Specific elements will vary from company to company and even job to job. But it starts with specification, choosing named colors or measuring real-world colors and bringing those colors into design. Next, a print-ready file with spectral color definitions is generated. Proofing devices must be calibrated and profiled prior to creating proofs. Prior to production, incoming materials, including ink and substrates, must be measured to ensure expected results. Finally, presses must be calibrated and either aligned with industry specifications or profiled, and printed output needs to be measured and monitored, with visual evaluation occurring under controlled lighting conditions. If all of these steps are followed, it takes the emotion out of color evaluation and ensures a repeatable final product that satisfies the brand owner and makes the printing operation proud.
How often should ICC profiles be updated? What are the various conditions that would require different ICC profiles and why is that important?
Anytime there is a change in either supplies or process, profiles need to be recreated or the situation that created the change needs to be corrected. In the case of digital presses, you may only need to calibrate the device to keep the profile valid. But sometimes the media or machine setup has changed enough that you will need to build a new profile. In the analog world, new ink or substrates, or starting a new printing condition such as compliance with G7 or FOGRA, may require a new profile, although if you calibrate correctly, the ICC profile should remain valid. The biggest issue we see is when all the right tools are in place but they are not well-managed. This can result in trying to fix “bad files or bad separations” rather than addressing the root cause of the color issue. It’s important to make sure you are managing to the goals you are aiming for – all of them, and not just part of them. Especially in an analog shop, it is common to analyze ink density and tone value, but you also need colorimetry and tolerance values as well or you aren’t managing the whole story and may drift out of control without knowing it
From a standards perspective, what are some of the most recent advances that help companies specify, communicate, measure, manage and track color throughout the print production workflow?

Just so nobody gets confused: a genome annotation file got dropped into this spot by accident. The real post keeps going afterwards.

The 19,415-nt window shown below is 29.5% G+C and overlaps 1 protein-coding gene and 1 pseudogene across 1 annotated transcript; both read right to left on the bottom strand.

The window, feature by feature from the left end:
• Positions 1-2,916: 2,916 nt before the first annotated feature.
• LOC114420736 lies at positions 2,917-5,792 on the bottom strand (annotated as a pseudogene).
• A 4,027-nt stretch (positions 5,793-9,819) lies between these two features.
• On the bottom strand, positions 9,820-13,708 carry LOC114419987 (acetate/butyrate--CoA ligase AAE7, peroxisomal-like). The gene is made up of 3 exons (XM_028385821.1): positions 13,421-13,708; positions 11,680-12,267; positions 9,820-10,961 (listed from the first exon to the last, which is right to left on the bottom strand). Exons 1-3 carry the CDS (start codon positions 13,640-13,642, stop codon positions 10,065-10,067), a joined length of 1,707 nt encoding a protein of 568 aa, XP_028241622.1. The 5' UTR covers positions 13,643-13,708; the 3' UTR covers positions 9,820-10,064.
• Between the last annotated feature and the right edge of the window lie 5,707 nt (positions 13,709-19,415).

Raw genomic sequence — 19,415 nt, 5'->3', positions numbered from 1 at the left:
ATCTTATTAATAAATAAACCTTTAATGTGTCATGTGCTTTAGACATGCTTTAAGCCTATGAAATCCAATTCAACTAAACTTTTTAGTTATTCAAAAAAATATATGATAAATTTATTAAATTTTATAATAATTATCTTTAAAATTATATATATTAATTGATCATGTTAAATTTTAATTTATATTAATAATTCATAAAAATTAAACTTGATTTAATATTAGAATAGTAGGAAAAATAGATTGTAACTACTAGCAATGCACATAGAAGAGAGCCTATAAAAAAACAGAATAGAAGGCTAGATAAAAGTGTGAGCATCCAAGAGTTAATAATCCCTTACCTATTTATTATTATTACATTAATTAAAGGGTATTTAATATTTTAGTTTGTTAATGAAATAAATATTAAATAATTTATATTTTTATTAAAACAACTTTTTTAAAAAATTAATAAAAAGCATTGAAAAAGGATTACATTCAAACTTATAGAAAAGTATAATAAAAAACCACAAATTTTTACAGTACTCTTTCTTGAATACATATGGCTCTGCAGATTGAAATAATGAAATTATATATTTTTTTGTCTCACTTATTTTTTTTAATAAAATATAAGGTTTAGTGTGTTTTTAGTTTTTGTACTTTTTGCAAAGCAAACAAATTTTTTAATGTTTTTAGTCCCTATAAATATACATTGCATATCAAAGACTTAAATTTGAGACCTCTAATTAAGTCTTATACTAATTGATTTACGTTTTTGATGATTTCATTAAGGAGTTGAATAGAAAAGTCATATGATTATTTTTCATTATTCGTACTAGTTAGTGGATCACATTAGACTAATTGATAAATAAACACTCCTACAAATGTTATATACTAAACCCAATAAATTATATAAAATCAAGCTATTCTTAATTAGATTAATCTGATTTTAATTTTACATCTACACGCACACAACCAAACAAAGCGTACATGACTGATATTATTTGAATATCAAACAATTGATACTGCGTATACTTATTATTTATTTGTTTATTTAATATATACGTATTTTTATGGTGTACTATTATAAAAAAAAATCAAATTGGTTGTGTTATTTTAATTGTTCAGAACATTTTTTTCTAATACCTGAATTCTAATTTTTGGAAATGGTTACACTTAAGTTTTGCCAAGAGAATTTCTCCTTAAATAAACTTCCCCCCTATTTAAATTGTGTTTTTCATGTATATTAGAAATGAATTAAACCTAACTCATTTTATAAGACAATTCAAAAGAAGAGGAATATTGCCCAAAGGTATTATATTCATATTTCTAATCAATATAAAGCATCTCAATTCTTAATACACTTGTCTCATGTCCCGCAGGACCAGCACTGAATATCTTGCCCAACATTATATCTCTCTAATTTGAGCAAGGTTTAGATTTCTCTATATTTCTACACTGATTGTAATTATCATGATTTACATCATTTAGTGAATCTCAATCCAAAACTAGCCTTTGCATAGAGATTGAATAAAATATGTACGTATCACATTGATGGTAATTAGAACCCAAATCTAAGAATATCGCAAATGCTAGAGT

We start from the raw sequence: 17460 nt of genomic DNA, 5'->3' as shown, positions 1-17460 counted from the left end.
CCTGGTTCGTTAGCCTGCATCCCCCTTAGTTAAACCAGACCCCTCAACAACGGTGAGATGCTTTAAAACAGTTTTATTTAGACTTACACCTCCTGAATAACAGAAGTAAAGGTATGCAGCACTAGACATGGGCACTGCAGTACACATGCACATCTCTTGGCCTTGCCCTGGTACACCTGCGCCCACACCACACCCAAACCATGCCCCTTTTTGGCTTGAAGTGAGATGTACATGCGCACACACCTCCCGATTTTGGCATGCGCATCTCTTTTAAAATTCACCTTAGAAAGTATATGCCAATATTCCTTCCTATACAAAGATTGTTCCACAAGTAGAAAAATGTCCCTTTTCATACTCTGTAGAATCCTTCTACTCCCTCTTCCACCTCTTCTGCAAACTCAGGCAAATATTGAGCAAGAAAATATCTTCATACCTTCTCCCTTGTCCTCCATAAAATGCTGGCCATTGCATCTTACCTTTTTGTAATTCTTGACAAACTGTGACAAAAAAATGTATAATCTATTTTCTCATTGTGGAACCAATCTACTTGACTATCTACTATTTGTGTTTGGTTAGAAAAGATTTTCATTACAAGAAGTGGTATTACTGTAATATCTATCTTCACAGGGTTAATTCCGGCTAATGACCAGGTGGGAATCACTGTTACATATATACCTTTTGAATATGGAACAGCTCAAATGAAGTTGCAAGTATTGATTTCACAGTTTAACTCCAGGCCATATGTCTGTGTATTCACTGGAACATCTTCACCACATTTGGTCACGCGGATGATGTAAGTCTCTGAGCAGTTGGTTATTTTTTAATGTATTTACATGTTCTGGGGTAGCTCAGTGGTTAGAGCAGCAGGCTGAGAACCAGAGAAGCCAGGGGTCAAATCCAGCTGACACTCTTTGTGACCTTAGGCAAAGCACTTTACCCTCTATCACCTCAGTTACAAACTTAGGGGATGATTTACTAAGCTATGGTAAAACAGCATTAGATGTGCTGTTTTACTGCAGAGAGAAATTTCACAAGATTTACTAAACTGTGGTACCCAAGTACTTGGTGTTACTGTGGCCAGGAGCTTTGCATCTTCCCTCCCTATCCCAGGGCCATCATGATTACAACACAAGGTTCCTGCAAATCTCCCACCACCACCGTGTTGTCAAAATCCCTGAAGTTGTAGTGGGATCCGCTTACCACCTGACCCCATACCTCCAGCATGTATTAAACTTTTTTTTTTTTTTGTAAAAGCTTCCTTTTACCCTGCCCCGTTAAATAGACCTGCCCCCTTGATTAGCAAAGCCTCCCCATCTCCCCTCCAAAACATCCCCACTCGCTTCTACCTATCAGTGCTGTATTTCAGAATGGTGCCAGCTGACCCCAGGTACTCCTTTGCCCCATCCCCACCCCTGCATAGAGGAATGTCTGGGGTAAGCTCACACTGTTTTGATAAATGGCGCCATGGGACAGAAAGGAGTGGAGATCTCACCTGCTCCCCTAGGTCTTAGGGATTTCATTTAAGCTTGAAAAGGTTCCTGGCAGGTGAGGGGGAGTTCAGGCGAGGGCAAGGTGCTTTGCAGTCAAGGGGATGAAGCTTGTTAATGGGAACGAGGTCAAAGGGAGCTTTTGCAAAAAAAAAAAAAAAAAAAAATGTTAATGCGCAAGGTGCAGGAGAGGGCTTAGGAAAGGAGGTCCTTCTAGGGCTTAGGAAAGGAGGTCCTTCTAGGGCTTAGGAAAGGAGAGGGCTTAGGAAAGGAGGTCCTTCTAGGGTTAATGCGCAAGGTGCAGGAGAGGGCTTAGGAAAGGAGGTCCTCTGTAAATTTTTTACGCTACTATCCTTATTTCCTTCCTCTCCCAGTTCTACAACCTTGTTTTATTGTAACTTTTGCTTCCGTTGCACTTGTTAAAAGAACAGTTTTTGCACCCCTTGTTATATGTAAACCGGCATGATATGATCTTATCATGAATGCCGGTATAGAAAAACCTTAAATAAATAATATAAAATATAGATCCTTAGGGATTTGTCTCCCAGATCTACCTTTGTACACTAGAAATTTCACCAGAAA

For communicating color, CxF is critical; originally developed by X-Rite and now incorporated as an international standard in ISO 17922, Parts 1 through 4, CxF provides a much easier way to validate color accuracy from a machine process standpoint. It has quickly been picked up across the industry. There is also a great deal of standards work happening relative to PDF, especially as it relates to specifying post-processing such as associated processing steps post printing. The G7 methodology (not a standard) is prevalent in North America and Asia, but also in some parts of Europe. But more important is the near neutral calibration method, the method that G7 uses. This is publicly available in CGATS TR015 and incorporated in in ISO/PAS 15339 Parts 1 and 2. The value here is that near neutral data sets can be applied across a wide range of printing technologies so that you are able to achieve a common appearance in hybrid manufacturing scenarios where multiple pieces from different printing technologies come together in a single job or project.
We are also seeing full-scale adoption of M1 measurement mode being encoded in FOGRA51, FOGRA52 and PSO as a result of ISO 12647-2, a common offset standard that has been updated from its earlier 2007 version.
Lastly, we are seeing new print standards such as ISO TS15311, Parts 1 and 2, that are adding more metrics than just measuring density and dots, but also including appearance metrics, such as resolution, mottle, registration and more. This is due to a need for testable, verifiable metrics that can be applied to any kind of print. Part 1 of the standard is a definition of the metrics, and more are being and will be added over the next couple years. For that reason, much of this work is in Technical Reports with standards expected in three years or so when things stabilize more. Part 2 of the standard pulls the metrics from Part 1 that are appropriate to commercial print. As new tests are developed, validated and implemented they are incorporated into Part 1 and then Part 2 gets updated.
We’ve talked a lot about standards. What about certification programs? How important is it for printing companies to attain industry certification?